TfL funding crisis: Sadiq offers municipal tax increases and Heathrow premium
The mayor said he plans to increase his share of council tax by an average of £ 20 per year over the next three years as part of a desperate attempt to ease Transport for London’s financial crisis.
A fare hike of the RPI inflation rate plus one percent is also likely from January, adding around five percent to the cost of tube, bus and London travel.
Free travel for Londoners aged 60 and over will be limited, with the age of eligibility for the Oyster 60+ card increasing by six months each year, for the next 12 years, as part of the proposals.
Households already pay an average of £ 363 per year to town hall and Mr Khan’s announcement did not rule out further increases, for example to provide additional funds for the Metropolitan Police. Adding £ 20 a year to D-Band bills is expected to bring TfL £ 172million a year.
Mr Khan said he was withdrawing from the Travelcard program, which is used by National Rail commuters to travel on the subway and buses.
Details were expected from the town hall but it seems that passengers will have to switch to the Pay As You Go system, using contactless bank cards or Oyster cards. It looks like the “paper” Travelcards will be phased out.
Tube journeys on the Piccadilly Line between Zone 1 and Heathrow Airport will be charged at higher rates throughout the day. Crossrail fares will also include a Heathrow premium.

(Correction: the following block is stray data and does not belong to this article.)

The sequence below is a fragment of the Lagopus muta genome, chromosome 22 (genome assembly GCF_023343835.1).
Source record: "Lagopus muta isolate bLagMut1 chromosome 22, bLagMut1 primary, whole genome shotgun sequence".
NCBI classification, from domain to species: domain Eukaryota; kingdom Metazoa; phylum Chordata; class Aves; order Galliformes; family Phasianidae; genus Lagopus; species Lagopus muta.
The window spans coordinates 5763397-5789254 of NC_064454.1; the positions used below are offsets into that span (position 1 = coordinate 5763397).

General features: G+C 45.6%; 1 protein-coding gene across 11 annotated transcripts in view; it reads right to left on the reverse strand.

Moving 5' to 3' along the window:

Daily and weekly price caps will remain in place to help keep costs down for airport workers.
Mr Khan hopes changes to the tariff structure will increase by £ 60 million to £ 80million a year.
The deposit to an Oyster card will drop from £ 5 to £ 7.
All proposals will be consulted before being presented. The new rates normally start in January while the council tax increases from April.
TfL is required to become self-sufficient from April 2023 and has been urged to generate additional income of £ 500-1bn per year.
TfL wants £ 500million for the remainder of this fiscal year, £ 1.1 billion for 2022/23 and £ 400-500million for the next two fiscal years, as well as long-term funding agreements to maintain and modernize the capital’s transportation network.
Mr Khan said: “The sole cause of TfL’s financial problems is Covid-19 and, with the emergence of the Omicron variant and the new guidelines for working from home, it has never been more urgent for the government to reach a fair, lasting, long term financing deal for TfL – for the benefit of our capital and the whole country.
“The government still refuses to properly fund TfL and ministers are holding London as a ransom, threatening to withhold all emergency funding unless even larger additional revenue is raised from Londoners for TfL.
‘This means that to help save TfL from collapse and protect London’s economy, we have no choice but to plan to raise London’s council tax by around £ 20 a year. over the next three years. This is not something I want to do, but we are being forced down this path by the government’s refusal to properly support TfL or allow us to generate additional income in a fair way by delegating powers. “
Mr Khan was forced to come forward with the proposals after the government refused to hand over to Town Hall the £ 500million a year paid by London motorists as the VED car tax.
He also refused to back a charge on the Greater London boundaries or to allow the mayor to impose a new tax on online delivery drivers.
Mr Khan said that even with the new sources of revenue, TfL is still expected to make significant cuts in bus and metro services, planning on the basis of “managed decline”.